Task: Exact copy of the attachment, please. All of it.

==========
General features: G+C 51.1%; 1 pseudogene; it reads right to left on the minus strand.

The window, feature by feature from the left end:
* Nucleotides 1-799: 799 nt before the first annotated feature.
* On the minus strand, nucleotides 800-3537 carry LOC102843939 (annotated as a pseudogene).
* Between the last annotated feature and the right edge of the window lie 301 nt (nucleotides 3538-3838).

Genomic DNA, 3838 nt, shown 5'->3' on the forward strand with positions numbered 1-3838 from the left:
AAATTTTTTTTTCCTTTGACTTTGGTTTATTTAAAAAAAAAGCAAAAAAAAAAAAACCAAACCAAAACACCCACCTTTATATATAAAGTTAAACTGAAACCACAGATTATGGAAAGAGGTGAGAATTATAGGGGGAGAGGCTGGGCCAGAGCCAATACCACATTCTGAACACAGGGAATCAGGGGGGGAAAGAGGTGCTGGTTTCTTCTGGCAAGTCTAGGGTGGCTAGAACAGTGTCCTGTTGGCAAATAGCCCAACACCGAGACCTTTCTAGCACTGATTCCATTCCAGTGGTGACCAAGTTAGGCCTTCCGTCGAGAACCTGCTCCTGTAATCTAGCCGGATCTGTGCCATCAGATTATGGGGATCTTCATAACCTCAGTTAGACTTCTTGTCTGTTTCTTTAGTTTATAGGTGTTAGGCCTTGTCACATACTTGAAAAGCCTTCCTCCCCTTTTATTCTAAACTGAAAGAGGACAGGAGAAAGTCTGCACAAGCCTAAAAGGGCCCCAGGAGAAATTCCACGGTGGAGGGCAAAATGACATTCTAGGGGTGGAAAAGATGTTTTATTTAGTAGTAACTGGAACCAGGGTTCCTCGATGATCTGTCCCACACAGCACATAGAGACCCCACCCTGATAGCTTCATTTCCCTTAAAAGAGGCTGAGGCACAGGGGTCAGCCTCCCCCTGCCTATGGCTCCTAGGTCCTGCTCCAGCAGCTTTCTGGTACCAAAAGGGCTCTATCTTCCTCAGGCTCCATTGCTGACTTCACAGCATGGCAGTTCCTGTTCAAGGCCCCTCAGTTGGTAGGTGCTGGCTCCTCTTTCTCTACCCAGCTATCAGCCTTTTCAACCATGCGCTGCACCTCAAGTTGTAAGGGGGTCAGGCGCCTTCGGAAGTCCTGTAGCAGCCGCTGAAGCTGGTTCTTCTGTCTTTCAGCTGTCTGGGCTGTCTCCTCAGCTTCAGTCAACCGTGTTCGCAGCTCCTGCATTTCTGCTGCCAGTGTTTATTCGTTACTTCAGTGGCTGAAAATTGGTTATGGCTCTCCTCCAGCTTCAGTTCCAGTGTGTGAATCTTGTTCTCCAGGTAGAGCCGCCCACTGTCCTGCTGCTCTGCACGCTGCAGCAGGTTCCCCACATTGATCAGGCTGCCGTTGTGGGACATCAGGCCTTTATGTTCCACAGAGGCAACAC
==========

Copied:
General features: G+C 51.1%; 1 pseudogene; it reads right to left on the minus strand.

The window, feature by feature from the left end:
* Nucleotides 1-799: 799 nt before the first annotated feature.
* On the minus strand, nucleotides 800-3537 carry LOC102843939 (annotated as a pseudogene).
* Between the last annotated feature and the right edge of the window lie 301 nt (nucleotides 3538-3838).

Genomic DNA, 3838 nt, shown 5'->3' on the forward strand with positions numbered 1-3838 from the left:
AAATTTTTTTTTCCTTTGACTTTGGTTTATTTAAAAAAAAAGCAAAAAAAAAAAAACCAAACCAAAACACCCACCTTTATATATAAAGTTAAACTGAAACCACAGATTATGGAAAGAGGTGAGAATTATAGGGGGAGAGGCTGGGCCAGAGCCAATACCACATTCTGAACACAGGGAATCAGGGGGGGAAAGAGGTGCTGGTTTCTTCTGGCAAGTCTAGGGTGGCTAGAACAGTGTCCTGTTGGCAAATAGCCCAACACCGAGACCTTTCTAGCACTGATTCCATTCCAGTGGTGACCAAGTTAGGCCTTCCGTCGAGAACCTGCTCCTGTAATCTAGCCGGATCTGTGCCATCAGATTATGGGGATCTTCATAACCTCAGTTAGACTTCTTGTCTGTTTCTTTAGTTTATAGGTGTTAGGCCTTGTCACATACTTGAAAAGCCTTCCTCCCCTTTTATTCTAAACTGAAAGAGGACAGGAGAAAGTCTGCACAAGCCTAAAAGGGCCCCAGGAGAAATTCCACGGTGGAGGGCAAAATGACATTCTAGGGGTGGAAAAGATGTTTTATTTAGTAGTAACTGGAACCAGGGTTCCTCGATGATCTGTCCCACACAGCACATAGAGACCCCACCCTGATAGCTTCATTTCCCTTAAAAGAGGCTGAGGCACAGGGGTCAGCCTCCCCCTGCCTATGGCTCCTAGGTCCTGCTCCAGCAGCTTTCTGGTACCAAAAGGGCTCTATCTTCCTCAGGCTCCATTGCTGACTTCACAGCATGGCAGTTCCTGTTCAAGGCCCCTCAGTTGGTAGGTGCTGGCTCCTCTTTCTCTACCCAGCTATCAGCCTTTTCAACCATGCGCTGCACCTCAAGTTGTAAGGGGGTCAGGCGCCTTCGGAAGTCCTGTAGCAGCCGCTGAAGCTGGTTCTTCTGTCTTTCAGCTGTCTGGGCTGTCTCCTCAGCTTCAGTCAACCGTGTTCGCAGCTCCTGCATTTCTGCTGCCAGTGTTTATTCGTTACTTCAGTGGCTGAAAATTGGTTATGGCTCTCCTCCAGCTTCAGTTCCAGTGTGTGAATCTTGTTCTCCAGGTAGAGCCGCCCACTGTCCTGCTGCTCTGCACGCTGCAGCAGGTTCCCCACATTGATCAGGCTGCCGTTGTGGGACATCAGGCCTTTATGTTCCACAGAGGCAACAC